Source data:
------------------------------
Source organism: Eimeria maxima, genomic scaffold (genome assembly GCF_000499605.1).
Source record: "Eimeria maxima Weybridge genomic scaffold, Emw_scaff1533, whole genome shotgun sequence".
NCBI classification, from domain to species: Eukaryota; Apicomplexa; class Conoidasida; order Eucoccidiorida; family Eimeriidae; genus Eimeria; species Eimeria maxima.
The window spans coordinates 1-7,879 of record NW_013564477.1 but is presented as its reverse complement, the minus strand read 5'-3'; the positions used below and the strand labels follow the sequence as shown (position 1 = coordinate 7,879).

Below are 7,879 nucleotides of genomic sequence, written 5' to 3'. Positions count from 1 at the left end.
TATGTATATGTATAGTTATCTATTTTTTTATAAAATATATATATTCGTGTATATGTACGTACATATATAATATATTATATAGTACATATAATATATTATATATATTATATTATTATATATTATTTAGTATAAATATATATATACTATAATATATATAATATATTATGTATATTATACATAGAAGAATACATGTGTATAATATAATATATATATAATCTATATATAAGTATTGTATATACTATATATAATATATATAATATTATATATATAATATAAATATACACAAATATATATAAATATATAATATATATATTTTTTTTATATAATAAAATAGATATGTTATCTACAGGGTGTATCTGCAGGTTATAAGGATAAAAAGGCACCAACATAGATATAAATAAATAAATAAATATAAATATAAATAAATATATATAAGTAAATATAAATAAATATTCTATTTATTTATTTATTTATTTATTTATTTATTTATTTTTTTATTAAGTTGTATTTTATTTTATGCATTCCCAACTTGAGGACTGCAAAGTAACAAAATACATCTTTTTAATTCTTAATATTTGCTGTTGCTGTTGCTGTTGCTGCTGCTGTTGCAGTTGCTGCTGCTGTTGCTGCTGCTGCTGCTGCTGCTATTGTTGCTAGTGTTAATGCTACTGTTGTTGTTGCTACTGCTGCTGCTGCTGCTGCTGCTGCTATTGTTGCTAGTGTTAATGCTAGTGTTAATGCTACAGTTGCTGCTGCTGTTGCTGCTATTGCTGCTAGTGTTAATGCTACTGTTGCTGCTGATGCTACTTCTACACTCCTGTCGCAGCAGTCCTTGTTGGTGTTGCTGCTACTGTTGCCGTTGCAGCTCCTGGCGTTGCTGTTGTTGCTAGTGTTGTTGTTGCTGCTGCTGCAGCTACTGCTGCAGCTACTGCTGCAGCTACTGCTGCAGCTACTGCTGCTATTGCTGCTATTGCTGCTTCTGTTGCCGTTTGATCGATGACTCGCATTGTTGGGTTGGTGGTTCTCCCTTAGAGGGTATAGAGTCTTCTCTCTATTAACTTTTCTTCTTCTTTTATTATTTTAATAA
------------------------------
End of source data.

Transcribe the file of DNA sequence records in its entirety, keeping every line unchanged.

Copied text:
Source organism: Eimeria maxima, genomic scaffold (genome assembly GCF_000499605.1).
Source record: "Eimeria maxima Weybridge genomic scaffold, Emw_scaff1533, whole genome shotgun sequence".
NCBI classification, from domain to species: Eukaryota; Apicomplexa; class Conoidasida; order Eucoccidiorida; family Eimeriidae; genus Eimeria; species Eimeria maxima.
The window spans coordinates 1-7,879 of record NW_013564477.1 but is presented as its reverse complement, the minus strand read 5'-3'; the positions used below and the strand labels follow the sequence as shown (position 1 = coordinate 7,879).

Below are 7,879 nucleotides of genomic sequence, written 5' to 3'. Positions count from 1 at the left end.
TATGTATATGTATAGTTATCTATTTTTTTATAAAATATATATATTCGTGTATATGTACGTACATATATAATATATTATATAGTACATATAATATATTATATATATTATATTATTATATATTATTTAGTATAAATATATATATACTATAATATATATAATATATTATGTATATTATACATAGAAGAATACATGTGTATAATATAATATATATATAATCTATATATAAGTATTGTATATACTATATATAATATATATAATATTATATATATAATATAAATATACACAAATATATATAAATATATAATATATATATTTTTTTTATATAATAAAATAGATATGTTATCTACAGGGTGTATCTGCAGGTTATAAGGATAAAAAGGCACCAACATAGATATAAATAAATAAATAAATATAAATATAAATAAATATATATAAGTAAATATAAATAAATATTCTATTTATTTATTTATTTATTTATTTATTTATTTATTTTTTTATTAAGTTGTATTTTATTTTATGCATTCCCAACTTGAGGACTGCAAAGTAACAAAATACATCTTTTTAATTCTTAATATTTGCTGTTGCTGTTGCTGTTGCTGCTGCTGTTGCAGTTGCTGCTGCTGTTGCTGCTGCTGCTGCTGCTGCTATTGTTGCTAGTGTTAATGCTACTGTTGTTGTTGCTACTGCTGCTGCTGCTGCTGCTGCTGCTATTGTTGCTAGTGTTAATGCTAGTGTTAATGCTACAGTTGCTGCTGCTGTTGCTGCTATTGCTGCTAGTGTTAATGCTACTGTTGCTGCTGATGCTACTTCTACACTCCTGTCGCAGCAGTCCTTGTTGGTGTTGCTGCTACTGTTGCCGTTGCAGCTCCTGGCGTTGCTGTTGTTGCTAGTGTTGTTGTTGCTGCTGCTGCAGCTACTGCTGCAGCTACTGCTGCAGCTACTGCTGCAGCTACTGCTGCTATTGCTGCTATTGCTGCTTCTGTTGCCGTTTGATCGATGACTCGCATTGTTGGGTTGGTGGTTCTCCCTTAGAGGGTATAGAGTCTTCTCTCTATTAACTTTTCTTCTTCTTTTATTATTTTAATAA